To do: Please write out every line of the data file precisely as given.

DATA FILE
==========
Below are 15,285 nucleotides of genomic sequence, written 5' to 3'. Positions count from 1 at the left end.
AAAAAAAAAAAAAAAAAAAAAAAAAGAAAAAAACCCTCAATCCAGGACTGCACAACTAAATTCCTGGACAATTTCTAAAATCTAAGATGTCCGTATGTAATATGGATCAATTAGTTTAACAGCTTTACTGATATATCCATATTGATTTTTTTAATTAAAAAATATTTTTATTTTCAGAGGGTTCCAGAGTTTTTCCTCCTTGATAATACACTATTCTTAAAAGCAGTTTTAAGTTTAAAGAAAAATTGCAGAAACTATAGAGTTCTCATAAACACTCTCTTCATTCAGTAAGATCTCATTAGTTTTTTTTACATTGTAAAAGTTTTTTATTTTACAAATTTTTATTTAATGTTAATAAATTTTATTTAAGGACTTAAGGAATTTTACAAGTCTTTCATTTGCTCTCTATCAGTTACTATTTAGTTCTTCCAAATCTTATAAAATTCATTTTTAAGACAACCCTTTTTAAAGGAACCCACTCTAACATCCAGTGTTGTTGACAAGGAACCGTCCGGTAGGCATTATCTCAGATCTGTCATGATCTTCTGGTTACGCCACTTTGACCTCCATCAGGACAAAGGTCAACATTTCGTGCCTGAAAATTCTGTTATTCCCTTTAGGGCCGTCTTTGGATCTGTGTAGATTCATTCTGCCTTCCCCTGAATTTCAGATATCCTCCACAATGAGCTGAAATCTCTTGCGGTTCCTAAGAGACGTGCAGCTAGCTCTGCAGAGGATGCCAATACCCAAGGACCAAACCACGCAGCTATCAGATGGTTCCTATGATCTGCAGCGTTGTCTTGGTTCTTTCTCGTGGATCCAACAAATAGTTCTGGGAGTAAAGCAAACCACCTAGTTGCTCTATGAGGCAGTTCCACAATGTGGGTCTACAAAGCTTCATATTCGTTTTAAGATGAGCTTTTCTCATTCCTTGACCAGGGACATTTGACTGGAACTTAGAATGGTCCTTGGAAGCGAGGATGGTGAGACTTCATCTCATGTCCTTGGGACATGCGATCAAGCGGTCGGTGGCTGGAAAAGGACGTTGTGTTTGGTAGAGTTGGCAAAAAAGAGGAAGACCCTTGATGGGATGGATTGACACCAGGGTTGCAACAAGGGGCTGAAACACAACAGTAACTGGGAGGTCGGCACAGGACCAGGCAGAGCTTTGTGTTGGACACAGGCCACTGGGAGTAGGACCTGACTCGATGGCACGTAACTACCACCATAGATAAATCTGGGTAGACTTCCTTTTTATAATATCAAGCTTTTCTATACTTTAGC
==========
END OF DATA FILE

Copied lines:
Below are 15,285 nucleotides of genomic sequence, written 5' to 3'. Positions count from 1 at the left end.
AAAAAAAAAAAAAAAAAAAAAAAAAGAAAAAAACCCTCAATCCAGGACTGCACAACTAAATTCCTGGACAATTTCTAAAATCTAAGATGTCCGTATGTAATATGGATCAATTAGTTTAACAGCTTTACTGATATATCCATATTGATTTTTTTAATTAAAAAATATTTTTATTTTCAGAGGGTTCCAGAGTTTTTCCTCCTTGATAATACACTATTCTTAAAAGCAGTTTTAAGTTTAAAGAAAAATTGCAGAAACTATAGAGTTCTCATAAACACTCTCTTCATTCAGTAAGATCTCATTAGTTTTTTTTACATTGTAAAAGTTTTTTATTTTACAAATTTTTATTTAATGTTAATAAATTTTATTTAAGGACTTAAGGAATTTTACAAGTCTTTCATTTGCTCTCTATCAGTTACTATTTAGTTCTTCCAAATCTTATAAAATTCATTTTTAAGACAACCCTTTTTAAAGGAACCCACTCTAACATCCAGTGTTGTTGACAAGGAACCGTCCGGTAGGCATTATCTCAGATCTGTCATGATCTTCTGGTTACGCCACTTTGACCTCCATCAGGACAAAGGTCAACATTTCGTGCCTGAAAATTCTGTTATTCCCTTTAGGGCCGTCTTTGGATCTGTGTAGATTCATTCTGCCTTCCCCTGAATTTCAGATATCCTCCACAATGAGCTGAAATCTCTTGCGGTTCCTAAGAGACGTGCAGCTAGCTCTGCAGAGGATGCCAATACCCAAGGACCAAACCACGCAGCTATCAGATGGTTCCTATGATCTGCAGCGTTGTCTTGGTTCTTTCTCGTGGATCCAACAAATAGTTCTGGGAGTAAAGCAAACCACCTAGTTGCTCTATGAGGCAGTTCCACAATGTGGGTCTACAAAGCTTCATATTCGTTTTAAGATGAGCTTTTCTCATTCCTTGACCAGGGACATTTGACTGGAACTTAGAATGGTCCTTGGAAGCGAGGATGGTGAGACTTCATCTCATGTCCTTGGGACATGCGATCAAGCGGTCGGTGGCTGGAAAAGGACGTTGTGTTTGGTAGAGTTGGCAAAAAAGAGGAAGACCCTTGATGGGATGGATTGACACCAGGGTTGCAACAAGGGGCTGAAACACAACAGTAACTGGGAGGTCGGCACAGGACCAGGCAGAGCTTTGTGTTGGACACAGGCCACTGGGAGTAGGACCTGACTCGATGGCACGTAACTACCACCATAGATAAATCTGGGTAGACTTCCTTTTTATAATATCAAGCTTTTCTATACTTTAGC